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Discussion Starter #1
I never thought I would, but with a pandemic I drove from Mesa,AZ to Branson, MO and back rather than fly.Things actually went smoothly for the most part.
I upgraded my EA plan and used EA almost exclusively. Going through Oklahoma I used a couple to locations provided by Francis Energy, the app was a bit crude, but everything actually worked quite well. Francis Energy seems to have some deal with Oklahoma, who knew Oklahoma would one of the best states for charging infrastructure.
When I got to Branson, there were 2 chargepoint locations at the landing(shopping area) where I got a FREE charge within walking distance of my folks who I was visiting. I even used that level 1 cord that came with my Bolt to top off for my return trip.
I did have a couple of issues on my return trip. My first stop was at Mt Vernon, MO and I was completely unable to start a charger using my app. I had bad cell coverage, so maybe that was the issue. I was able to call customer support and EA representative restarted the charger and manually started my charge session. In Bristow,OK the EA site went down but Francis Energy had a location near so I just headed that way. Before I got there the EA site was back up, so I went to the EA site. I thought one of the units was ICE'd by this pickup, but the guy in the truck turned out to be there to check the site. He said 2 units would be down until he could get a fuse and the other 2 must have went down on my app when he shut them down to check everything out. I asked if he had a service contract with EA, he said he was contracted to the manufacturer.
On my 2900 mile trip I had all the sites to myself besides 2 people I met on the way. I met a nice man in a Porsche Taycan at a couple of sites on my way there, and a gentleman in another Bolt on the way back.
 

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Discussion Starter #3 (Edited)
Yeah, as I see it there's a tipping point. The user base isn't sufficient to support the infrastructure and the infrastructure isn't sufficient to promote growing the user base. Building infrastructure has to be subsidized in the short run, but once people see road trips are supported by infrastructure things should really take off and I would expect the Petro companies and others to jump in to build out infrastructure.
 

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Yeah, as I see it there's a tipping point. The user base isn't sufficient to support the infrastructure and the infrastructure isn't sufficient to promote growing the user base. Building infrastructure has to be subsidized in the short run, but once people see road trips are supported by infrastructure things should really take off and I would expect the Petro companies and others to jump in to build out infrastructure.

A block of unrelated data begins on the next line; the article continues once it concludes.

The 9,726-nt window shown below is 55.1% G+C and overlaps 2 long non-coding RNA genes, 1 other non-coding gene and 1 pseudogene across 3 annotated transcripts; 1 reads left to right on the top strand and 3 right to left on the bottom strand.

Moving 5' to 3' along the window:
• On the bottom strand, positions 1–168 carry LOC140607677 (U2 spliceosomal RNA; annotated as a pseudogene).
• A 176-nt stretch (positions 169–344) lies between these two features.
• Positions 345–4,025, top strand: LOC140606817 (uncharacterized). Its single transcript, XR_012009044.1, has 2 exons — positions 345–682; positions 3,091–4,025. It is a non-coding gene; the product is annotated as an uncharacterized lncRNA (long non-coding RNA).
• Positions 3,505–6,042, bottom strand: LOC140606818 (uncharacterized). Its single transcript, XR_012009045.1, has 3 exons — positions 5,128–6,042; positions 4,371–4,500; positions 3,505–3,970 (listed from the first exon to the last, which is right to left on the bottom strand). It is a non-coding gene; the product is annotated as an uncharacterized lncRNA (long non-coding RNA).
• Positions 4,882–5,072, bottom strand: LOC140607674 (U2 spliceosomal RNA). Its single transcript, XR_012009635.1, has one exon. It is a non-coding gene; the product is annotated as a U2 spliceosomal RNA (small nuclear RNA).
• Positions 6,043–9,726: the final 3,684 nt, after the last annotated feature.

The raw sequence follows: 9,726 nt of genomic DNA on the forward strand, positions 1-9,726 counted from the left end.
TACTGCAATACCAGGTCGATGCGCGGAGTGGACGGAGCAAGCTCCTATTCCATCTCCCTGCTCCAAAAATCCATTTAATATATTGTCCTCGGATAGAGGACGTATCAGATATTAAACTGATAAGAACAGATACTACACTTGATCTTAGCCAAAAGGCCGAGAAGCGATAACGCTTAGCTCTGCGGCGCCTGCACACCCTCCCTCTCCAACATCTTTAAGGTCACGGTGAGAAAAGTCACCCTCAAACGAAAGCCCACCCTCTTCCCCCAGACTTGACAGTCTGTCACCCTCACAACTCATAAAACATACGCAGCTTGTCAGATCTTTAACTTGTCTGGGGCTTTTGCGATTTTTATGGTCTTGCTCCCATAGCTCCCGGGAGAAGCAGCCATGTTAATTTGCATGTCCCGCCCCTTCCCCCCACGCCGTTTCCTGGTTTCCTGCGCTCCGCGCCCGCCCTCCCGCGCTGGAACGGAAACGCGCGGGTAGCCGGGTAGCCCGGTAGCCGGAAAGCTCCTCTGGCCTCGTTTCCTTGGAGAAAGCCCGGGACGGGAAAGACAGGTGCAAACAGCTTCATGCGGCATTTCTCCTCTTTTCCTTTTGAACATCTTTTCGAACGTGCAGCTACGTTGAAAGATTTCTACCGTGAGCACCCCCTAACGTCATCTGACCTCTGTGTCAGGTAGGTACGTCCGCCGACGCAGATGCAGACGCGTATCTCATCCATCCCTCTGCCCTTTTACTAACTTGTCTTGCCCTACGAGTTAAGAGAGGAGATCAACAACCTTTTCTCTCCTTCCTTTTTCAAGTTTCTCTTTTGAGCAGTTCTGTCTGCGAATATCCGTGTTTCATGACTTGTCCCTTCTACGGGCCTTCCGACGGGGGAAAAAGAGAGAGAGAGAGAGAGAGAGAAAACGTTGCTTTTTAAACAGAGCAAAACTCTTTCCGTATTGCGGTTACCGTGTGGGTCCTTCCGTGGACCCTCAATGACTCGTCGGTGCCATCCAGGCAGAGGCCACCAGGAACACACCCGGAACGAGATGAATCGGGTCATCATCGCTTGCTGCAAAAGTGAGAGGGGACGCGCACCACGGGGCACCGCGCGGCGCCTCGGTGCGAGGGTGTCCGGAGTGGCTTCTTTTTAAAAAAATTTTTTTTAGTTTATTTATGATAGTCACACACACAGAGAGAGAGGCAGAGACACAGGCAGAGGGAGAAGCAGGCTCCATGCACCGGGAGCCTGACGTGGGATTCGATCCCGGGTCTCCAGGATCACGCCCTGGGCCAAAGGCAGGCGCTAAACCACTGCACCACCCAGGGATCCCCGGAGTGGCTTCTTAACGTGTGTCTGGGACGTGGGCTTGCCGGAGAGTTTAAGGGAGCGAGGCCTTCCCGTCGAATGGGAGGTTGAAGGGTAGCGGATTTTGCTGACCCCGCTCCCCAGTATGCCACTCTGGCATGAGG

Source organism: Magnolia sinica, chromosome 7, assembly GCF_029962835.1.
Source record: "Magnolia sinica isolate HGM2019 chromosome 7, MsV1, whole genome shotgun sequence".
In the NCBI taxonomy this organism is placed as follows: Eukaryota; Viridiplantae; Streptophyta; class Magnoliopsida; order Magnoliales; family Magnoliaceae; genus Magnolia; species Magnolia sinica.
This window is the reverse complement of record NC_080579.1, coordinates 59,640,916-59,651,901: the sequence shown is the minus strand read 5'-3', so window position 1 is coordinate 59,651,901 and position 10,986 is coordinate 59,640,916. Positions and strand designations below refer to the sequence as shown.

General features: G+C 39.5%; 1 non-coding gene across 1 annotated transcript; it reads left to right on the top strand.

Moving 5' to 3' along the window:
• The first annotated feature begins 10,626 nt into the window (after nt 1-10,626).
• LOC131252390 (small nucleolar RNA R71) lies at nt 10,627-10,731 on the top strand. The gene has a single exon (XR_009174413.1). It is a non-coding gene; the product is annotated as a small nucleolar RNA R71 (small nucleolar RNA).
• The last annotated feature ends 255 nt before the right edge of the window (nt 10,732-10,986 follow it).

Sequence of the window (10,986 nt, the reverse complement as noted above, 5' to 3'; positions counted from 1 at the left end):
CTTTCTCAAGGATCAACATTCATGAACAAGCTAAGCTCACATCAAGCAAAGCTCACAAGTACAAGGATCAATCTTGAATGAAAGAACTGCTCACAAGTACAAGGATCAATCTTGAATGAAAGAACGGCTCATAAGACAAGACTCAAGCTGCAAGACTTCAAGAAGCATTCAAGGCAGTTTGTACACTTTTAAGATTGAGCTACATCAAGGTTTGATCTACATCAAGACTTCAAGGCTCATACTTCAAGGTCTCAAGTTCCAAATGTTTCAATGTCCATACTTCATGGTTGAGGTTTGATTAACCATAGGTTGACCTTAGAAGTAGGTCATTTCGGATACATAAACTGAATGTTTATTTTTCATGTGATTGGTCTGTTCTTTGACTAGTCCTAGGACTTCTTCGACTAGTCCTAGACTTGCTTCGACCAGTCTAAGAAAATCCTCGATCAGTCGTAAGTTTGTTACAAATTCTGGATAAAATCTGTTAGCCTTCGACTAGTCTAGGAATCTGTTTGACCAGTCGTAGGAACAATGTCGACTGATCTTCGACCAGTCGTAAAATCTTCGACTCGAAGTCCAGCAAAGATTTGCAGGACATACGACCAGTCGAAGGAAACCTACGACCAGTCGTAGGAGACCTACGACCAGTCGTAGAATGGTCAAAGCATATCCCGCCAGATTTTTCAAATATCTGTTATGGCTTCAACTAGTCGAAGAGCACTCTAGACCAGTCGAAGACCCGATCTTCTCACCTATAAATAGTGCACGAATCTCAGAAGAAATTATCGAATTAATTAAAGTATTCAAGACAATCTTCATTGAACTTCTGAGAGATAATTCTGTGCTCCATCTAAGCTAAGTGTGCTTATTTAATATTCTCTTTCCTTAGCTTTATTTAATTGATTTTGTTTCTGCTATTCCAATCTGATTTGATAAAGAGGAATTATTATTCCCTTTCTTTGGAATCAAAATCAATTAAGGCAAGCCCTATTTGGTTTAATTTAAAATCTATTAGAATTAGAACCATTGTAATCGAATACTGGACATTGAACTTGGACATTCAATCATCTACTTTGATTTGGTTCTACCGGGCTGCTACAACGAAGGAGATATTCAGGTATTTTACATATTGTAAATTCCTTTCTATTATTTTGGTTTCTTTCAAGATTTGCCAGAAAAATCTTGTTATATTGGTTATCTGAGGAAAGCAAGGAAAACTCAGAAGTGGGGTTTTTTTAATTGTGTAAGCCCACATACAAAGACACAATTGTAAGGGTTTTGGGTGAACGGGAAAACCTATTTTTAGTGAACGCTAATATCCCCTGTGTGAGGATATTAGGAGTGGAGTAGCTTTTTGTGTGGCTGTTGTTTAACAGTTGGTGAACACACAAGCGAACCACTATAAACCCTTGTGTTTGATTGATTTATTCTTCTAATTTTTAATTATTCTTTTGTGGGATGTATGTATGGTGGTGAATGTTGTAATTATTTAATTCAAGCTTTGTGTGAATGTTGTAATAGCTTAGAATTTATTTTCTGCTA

Petro companies have gas stations because gas is a petro product. The natural driver of charging stations should be electric companies. We have this here in Georgia where Georgia Power has nearly 100 charging sites spread all over the state.

ga2500ev
 

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Yeah, as I see it there's a tipping point. The user base isn't sufficient to support the infrastructure and the infrastructure isn't sufficient to promote growing the user base. Building infrastructure has to be subsidized in the short run, but once people see road trips are supported by infrastructure things should really take off and I would expect the Petro companies and others to jump in to build out infrastructure.
Exactly, I think I read somewhere DCFC station utilization (outside CA) is an abysmal sub 5%. However, without these people would pass on buying EVs. Sort of a chicken and egg thing. The good news for operators is demand charges are minimal with the low use. The bad news is, the revenue is insufficient for an ROI.

I have seem an incredible growth of DC stations in CO in the 2.5 years since buying my Bolt. Rarely do I see others charging at these, but the fact that they are in the ground and running now makes it possible to go virtually anywhere in the state. Post COVID, I expect we will see more EVs (and ICE) on the road. But I am confident the current infrastructure will enable a growing number of EVs to hit the roads of my state, and reassured that the state has long term plans for expanding DC charging further.
 

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Yeah, as I see it there's a tipping point. The user base isn't sufficient to support the infrastructure and the infrastructure isn't sufficient to promote growing the user base. Building infrastructure has to be subsidized in the short run, but once people see road trips are supported by infrastructure things should really take off and I would expect the Petro companies and others to jump in to build out infrastructure.
Great point you bring up here. One of the challenges, to build on the thoughts you've shared, is how road trips such as yours could best be communicated to the skeptics who need to hear it in order to rid themselves of that barrier to EV adoption.
 

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Discussion Starter #7
The more the merrier. Petro companies are massive corporations with massive resources and networks of travel centers. Corporations have growth goals, and the larger they become they are increasingly driven to diversify as increasing market share becomes more difficult.
 

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Great point you bring up here. One of the challenges, to build on the thoughts you've shared, is how road trips such as yours could best be communicated to the skeptics who need to hear it in order to rid themselves of that barrier to EV adoption.
You can preach to choirs on EV forums, or you can talk to the skeptical public.

Things like NDEW events are the latter, people who are curious about EV drop by to hear stories from EV owners, ask questions, etc. They come in with the typical skepticism, and walk out informed. Die hard gear heads will resist vehemently and be hard to convince, so focus on those who are less entrenched. Eventually, the snowball will catch up to the gear heads.

The key is challenging expectations and assumptions.